The Morality of Capital Punishment

Last Updated: 08 May 2020
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The issue of capital punishment is a hot topic in the United States today. The death penalty is so controversial because a great number of people differ on their opinions of whether it is wrong or right. Not only do people disagree about the righteousness of capital punishment, but many people have different arguments for why it is right or wrong. These complications make this topic a heavy one to analyze because it is highly controversial and so many people feel strongly about it.

The death penalty was declared to be cruel and unusual punishment by the Supreme Court in 1972. It was ruled unconstitutional and in violation of the Eighth and Fourteenth Amendments. However, in 1976 the Supreme Court reversed their decision deciding that the death penalty in fact, does not violate the Constitution and with new death penalty statutes put into place executions resumed in 1977. (Rachels, 231-232) Capital punishment is an unfair, unjustified punishment and not an effective tool in deterring crime; therefore it is unethical and should be abolished.

There are many valid arguments for why the death penalty is unethical. These attitudes are excellently illustrated in James Rachel's text The Right Thing To Do. I will be using this book and the authors of its essays to illustrate my points. Firstly, there is much evidence to support that capital punishment does not deter people from committing crimes, whether they are small or large. Supporting this is the fact that of the percentage of murderers convicted, only a small number of them are actually sentenced to death, and of that percentage, only a small number of those people are actually executed.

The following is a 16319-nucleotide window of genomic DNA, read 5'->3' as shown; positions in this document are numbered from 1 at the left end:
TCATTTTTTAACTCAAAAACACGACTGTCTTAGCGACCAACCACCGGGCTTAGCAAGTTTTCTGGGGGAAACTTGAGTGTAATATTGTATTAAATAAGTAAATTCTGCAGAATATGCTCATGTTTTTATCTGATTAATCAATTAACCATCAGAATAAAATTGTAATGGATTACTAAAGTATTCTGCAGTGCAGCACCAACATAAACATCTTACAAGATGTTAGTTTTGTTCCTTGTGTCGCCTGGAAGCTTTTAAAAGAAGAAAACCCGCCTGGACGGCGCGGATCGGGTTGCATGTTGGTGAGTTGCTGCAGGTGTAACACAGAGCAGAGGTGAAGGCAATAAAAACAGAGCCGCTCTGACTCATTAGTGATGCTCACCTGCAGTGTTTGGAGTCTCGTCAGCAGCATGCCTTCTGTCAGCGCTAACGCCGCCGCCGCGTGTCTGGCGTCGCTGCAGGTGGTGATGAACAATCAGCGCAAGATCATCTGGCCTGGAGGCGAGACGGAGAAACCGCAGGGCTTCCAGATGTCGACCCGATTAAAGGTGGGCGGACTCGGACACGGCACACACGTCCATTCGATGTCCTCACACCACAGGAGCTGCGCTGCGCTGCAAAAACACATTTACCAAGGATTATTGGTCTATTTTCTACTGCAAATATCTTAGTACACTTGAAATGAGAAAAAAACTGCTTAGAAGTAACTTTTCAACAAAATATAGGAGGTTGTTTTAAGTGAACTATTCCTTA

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This fact is astonishing. In Hugo Adam Bedau's essay "The Case against the Death Penalty" he says that "Of all those convicted on a charge of criminal homicide, only 3 percent---about 1 in 33---are eventually sentenced to death" (Rachels, 232). This fact surprised me; I thought many more murderers were given the death penalty for their crimes. But with this being true, we cannot expect would-be murderers to be intimidated by capital punishment when the percentage of those actually executed is so low.

Also, there is a large time gap between the sentencing of murderers and their execution to allow for appeals. This process, which can take up several years, if not decades, is incredibly costly and it turns out that it is actually more expensive to execute a murderer rather than to imprison them for life. According to, in Indiana (with similar figures in many other states) the cost of the death penalty is 38% more than the cost of a life without parole sentence. And in Florida, the state would save $51 million per year if they punished their first-degree murderers with life sentences as opposed to death. This means that not only is capital punishment morally unjustified, but it is also financially unjustified.

Secondly, of those people sentenced to death, an unbalanced number of them are African American and/or of low economic status. According to Bedau, "Our nation's death rows have always held a disproportionately large population of African Americans, relative to their percentage of the total population" (Rachels, 234). Not only are the numbers of blacks as opposed to whites on death row lopsided, but the murderer of a white person is more likely to receive the death sentence than the murderer of an African American (Rachels, 234) To further support this point, Bedau gives the following statistics: in the 18 years between 1977 and 1995, 313 people were executed; of those executed, 36 were convicted of killing a black person while 249 were convicted of killing a white person (Rachels, 235). This blatant bias supports my thesis that the death penalty is unfair.

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The Morality of Capital Punishment. (2018, Sep 12). Retrieved from

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